Does spanking make your child behave?

Does spanking make your child behave?

There is little evidence that spanking improves children’s behavior, an analysis of more than 50 years worth of research on spanking found.

Instead, the more children are spanked, the more likely they are to defy their parents and to experience increased anti-social behavior, aggression, mental health problems and cognitive difficulties, according to study authors from the University of Texas at Austin.

The study, which looked at five decades of research involving over 160,000 children, found that spanking – defined as an open-handed hit on the behind or extremities –is consistently associated with negative outcomes .

“We found that spanking was associated with unintended detrimental outcomes and was not associated with more immediate or long-term compliance, which are parents’ intended outcomes when they discipline their children,” said Elizabeth Gershoff, an associate professor of human development and family sciences at the University of Texas at Austin, in a study news release.

Although spanking children has declined gradually in the United States over the last 40 years, as many as 80 percent of parents around the world still spank their children, according to a 2014 UNICEF report.

“Spanking is not an effective consequence for negative behavior in children,” says Dr. Danielle Baran, a clinical psychologist at Advocate Children’s Hospital in Park Ridge, Ill. “Children who are spanked can learn that hitting is an effective way to solve problems. For some children, the message they get from this form of punishment is that when their parents are angry, they hit, rather than tying the spanking to their misbehavior.”

Dr. Baran says that parents should consider other strategies that have better long-term results. She offers the following tips:

  • Reward desired behaviors. Parents should always be on the lookout for strategies to increase desirable behaviors at home. Rewarding good behavior through specific praise and parental attention is the best way to reduce undesirable behavior in children. There are very few things that children enjoy more than undivided parent attention with a focus on what they are doing well.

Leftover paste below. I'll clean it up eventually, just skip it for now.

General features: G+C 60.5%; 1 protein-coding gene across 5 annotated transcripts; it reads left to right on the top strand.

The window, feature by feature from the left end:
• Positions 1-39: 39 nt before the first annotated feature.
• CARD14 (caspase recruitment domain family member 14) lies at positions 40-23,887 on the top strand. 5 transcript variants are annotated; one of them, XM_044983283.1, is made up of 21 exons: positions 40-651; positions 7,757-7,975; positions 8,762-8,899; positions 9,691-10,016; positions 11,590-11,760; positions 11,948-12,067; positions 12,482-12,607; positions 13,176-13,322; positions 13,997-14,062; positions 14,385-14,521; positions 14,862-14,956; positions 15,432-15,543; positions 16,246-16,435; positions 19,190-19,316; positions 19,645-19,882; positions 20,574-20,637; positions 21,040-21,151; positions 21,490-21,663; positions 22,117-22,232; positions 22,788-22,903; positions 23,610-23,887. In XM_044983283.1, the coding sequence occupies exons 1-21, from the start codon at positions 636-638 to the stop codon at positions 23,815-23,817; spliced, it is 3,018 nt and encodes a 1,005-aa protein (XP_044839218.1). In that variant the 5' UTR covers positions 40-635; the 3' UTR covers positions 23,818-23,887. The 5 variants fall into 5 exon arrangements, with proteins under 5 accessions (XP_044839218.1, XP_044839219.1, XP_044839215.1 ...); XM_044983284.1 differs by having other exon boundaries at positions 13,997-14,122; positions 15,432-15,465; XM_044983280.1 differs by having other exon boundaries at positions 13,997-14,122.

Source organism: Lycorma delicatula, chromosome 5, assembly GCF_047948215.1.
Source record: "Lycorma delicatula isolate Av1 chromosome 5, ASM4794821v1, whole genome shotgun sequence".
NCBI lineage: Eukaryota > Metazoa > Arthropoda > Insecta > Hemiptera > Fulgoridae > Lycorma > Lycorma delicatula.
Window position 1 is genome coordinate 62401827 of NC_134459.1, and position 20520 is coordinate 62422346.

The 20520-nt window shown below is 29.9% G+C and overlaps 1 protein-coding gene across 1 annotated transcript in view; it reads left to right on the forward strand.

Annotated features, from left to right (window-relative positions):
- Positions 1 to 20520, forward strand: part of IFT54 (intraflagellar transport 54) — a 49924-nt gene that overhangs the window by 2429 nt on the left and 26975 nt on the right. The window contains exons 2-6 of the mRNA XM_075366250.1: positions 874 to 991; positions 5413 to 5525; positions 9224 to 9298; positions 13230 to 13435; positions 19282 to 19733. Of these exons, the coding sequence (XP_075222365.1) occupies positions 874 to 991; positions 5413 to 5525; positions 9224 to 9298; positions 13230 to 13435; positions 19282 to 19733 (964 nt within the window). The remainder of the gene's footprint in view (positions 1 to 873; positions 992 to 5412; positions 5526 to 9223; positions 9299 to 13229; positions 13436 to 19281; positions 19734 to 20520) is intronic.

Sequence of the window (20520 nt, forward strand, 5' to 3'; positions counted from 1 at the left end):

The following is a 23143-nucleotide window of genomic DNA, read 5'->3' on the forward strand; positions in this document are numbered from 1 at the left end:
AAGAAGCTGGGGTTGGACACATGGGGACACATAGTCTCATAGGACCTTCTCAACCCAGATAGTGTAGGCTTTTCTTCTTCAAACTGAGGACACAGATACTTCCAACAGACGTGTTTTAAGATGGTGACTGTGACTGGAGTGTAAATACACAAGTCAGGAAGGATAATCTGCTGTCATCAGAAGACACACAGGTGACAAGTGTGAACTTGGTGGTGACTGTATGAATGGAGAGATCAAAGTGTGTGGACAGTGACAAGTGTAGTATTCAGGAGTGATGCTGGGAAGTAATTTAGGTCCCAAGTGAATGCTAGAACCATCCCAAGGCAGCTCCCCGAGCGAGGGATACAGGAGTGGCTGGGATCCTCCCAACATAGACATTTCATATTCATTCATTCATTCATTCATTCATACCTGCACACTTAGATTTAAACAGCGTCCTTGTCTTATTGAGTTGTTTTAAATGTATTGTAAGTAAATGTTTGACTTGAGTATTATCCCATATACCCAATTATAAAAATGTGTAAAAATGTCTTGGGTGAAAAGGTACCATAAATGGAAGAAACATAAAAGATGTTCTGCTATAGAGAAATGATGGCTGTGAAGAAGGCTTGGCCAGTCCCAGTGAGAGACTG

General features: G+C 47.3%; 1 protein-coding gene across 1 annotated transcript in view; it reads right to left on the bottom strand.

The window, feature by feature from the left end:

• Have a plan for bad behavior. When kids do break rules – because they all do – parents should have a clear plan in place for how to handle these situations. Consequences should be immediate, time-limited and logical or natural when possible. An example of a natural consequence for breaking a toy is that a child no longer has that toy. An example of a logical consequence to breaking a sibling’s toy is having to earn money through small chores to pay for another toy to replace it.
  • Embrace the “time out.” Not every undesirable behavior has a natural or logical consequence, and in these instances, a clear procedure of “time out” typically works for most kids. “Time out” can be done almost anywhere, is immediate, limited to just a few minutes and has shown to be effective in responding to children breaking a household rule.

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One Comment

  1. I don’t think it is the spanking itself but the lack of information children receive about the discipline that they are given. If a child is sat down and really helped to understand why they are being disciplined the discipline itself will have a better outcome. If a parent just hauls off and hits their child when they have done something wrong, then it very well could be misconstrued as anger associated violence. The interesting thing is that that lack of information is a reason “time-outs” don’t always work. They can be misinterpreted as a game parents are playing with their children. Also, raising one’s voice (yelling) at your child doesn’t work to get children to cooperate. Of course, these are just my opinions but I see a correlation with the amount of privilege and lack of discipline that young people are receiving and the increasing severity of young people’s actions on society.

About the Author

Sonja Vojcic
Sonja Vojcic

Sonja Vojcic, health enews contributor, is a marketing manager at Advocate Health Care in Downers Grove, Ill. She has several years of international public relations and marketing experience with a Master’s degree in Communications from DePaul University. In her free time, Sonja enjoys spending time with her family, travelling, and keeping up with the latest health news and fashion trends.